How long is the Post going to employ this fool?

Posted by: pepin | April 7, 2010 10:02 AM | Report abuse

These guys who think their taxes are too low should shut up, or preface their words with "I'm only speaking for myself". My total tax burden, federal, state and local, income taxes, sales tax, excise taxes etc run to 32% of my income. If you add the amount of money my employer gives the feds on my behalf (FICA, federal unemployment, state unemployment) it approaches 40%. That seems like a lot to me.After all,God only wants 10%, and he doesn't throw me in jail if I don't pay up.
My wife and I combined earn less than 75,000 a year and we pay over $29,000 in taxes.
Anyone rich liberal who thinks that's not enough is welcome to come live in my tiny 2 bedroom rented house, drive my 10 year old car and vacation this year on my front porch.

Even better, instead of maying the government more, why don't you give your workers a raise?

Posted by: bbarclay | April 7, 2010 10:26 AM | Report abuse

You sir, are a joke.

Posted by: Gover | April 7, 2010 10:48 AM | Report abuse

I would love to stand before Congress and ask for a show of hand of those who thought the "rich" were undertaxed. Then, of those same people, how many wrote a second check to the US Treasury to pay THEIR fair share. I dare say no hand would remain raised.

The US Treasury has a program in place to accept such donations. I hope all these so-called rich are participating.

Posted by: kitchendragon50 | April 7, 2010 11:02 AM | Report abuse

You're just too cute by half.

Posted by: jckdoors | April 7, 2010 11:05 AM | Report abuse

When it comes to folks claiming their taxes are too low, look at their actions, not their rhetoric. Could it be he instinctively knew the money would be more efficiently spent by the private sector? Just look at Bill Gates and Warren Buffet they give massive amounts thru the charitable giving, they know government is a not the way to proceed.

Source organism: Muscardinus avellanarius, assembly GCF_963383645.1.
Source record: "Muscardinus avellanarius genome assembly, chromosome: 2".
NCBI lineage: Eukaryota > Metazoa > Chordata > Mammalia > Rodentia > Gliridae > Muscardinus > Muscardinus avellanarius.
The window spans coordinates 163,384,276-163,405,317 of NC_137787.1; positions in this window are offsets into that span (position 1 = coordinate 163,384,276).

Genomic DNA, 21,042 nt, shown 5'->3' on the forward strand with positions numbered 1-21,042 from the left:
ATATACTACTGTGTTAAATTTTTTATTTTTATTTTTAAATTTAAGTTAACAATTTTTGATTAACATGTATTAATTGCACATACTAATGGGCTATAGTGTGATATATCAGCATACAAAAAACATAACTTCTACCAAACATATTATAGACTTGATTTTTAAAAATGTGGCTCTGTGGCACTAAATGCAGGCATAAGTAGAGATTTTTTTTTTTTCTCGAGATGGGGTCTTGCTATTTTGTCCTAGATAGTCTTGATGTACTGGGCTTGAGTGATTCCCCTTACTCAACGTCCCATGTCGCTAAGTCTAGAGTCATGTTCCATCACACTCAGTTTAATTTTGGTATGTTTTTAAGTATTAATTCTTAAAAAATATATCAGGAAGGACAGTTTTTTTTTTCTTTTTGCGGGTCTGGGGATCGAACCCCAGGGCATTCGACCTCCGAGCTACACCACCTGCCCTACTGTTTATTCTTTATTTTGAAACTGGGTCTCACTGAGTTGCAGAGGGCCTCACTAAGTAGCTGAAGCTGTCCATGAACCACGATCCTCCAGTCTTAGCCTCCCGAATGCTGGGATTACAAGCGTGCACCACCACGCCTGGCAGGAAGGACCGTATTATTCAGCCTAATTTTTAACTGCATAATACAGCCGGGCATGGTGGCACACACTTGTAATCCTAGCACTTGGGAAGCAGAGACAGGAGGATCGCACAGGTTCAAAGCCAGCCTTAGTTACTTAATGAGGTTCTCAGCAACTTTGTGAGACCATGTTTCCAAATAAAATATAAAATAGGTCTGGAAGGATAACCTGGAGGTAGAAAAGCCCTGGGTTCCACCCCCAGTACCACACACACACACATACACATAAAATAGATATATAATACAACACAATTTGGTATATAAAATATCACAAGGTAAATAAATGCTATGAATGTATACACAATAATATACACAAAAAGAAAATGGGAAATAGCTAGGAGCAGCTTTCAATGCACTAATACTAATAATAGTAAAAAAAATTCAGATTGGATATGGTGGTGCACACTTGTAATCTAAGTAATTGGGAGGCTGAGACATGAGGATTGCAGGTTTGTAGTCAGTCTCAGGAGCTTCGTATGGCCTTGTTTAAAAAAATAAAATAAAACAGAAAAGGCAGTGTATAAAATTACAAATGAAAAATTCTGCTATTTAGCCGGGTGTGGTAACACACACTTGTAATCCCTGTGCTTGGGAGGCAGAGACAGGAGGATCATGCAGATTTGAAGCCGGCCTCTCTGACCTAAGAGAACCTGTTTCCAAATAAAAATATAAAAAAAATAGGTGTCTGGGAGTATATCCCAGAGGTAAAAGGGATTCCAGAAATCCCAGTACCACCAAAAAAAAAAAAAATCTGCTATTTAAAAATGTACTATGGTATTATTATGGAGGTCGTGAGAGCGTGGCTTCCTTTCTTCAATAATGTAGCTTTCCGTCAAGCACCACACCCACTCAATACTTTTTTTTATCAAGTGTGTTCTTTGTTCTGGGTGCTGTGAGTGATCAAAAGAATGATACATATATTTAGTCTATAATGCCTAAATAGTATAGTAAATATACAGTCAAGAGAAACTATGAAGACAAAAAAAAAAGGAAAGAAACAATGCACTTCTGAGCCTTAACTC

Posted by: ZebZ | April 7, 2010 11:13 AM | Report abuse

Libtards responses are truly puzzling. Just as the author said, if you think your tax is to low, write a check for the difference to Feds. And shut up.

Posted by: pihto999 | April 7, 2010 11:57 AM | Report abuse

Seriously, can the Post hire someone with a slightly better ability to think things through. If one thinks that a certain government policy is inadequate, ie. taxes are too low on those with high incomes, the solution is to change policy. Thiessen provides a flippant response to a serious policy issue.

It's really painful to watch somebody this foolish try to think his way out of a paper bag. At least Bush had the good sense to go into hiding. Follow him.

Posted by: sixman | April 7, 2010 12:10 PM | Report abuse

No one likes a smart-ass, Thiessen.

Posted by: okjuggler | April 7, 2010 1:56 PM | Report abuse

I guess Marc's answer is just too many in disagreement have posted with their - dare we say - attacks. But I guess if the higher taxes are not imposed as a whole on the "collective" - it does not meet with their ideology.

Posted by: short1 | April 7, 2010 2:10 PM | Report abuse

I respond at

Bottomline, your argument is a retread that isn't even logical. It's a "gotcha" that requires readers to "NOT" think about it.

Posted by: jeroldduquetteorg | April 8, 2010 1:07 PM | Report abuse

Whenever funds are donated to the government, there is an unstated handling charge taken by the government to invest or use the money. Citizens who feel that they are not taxed enough have several better options: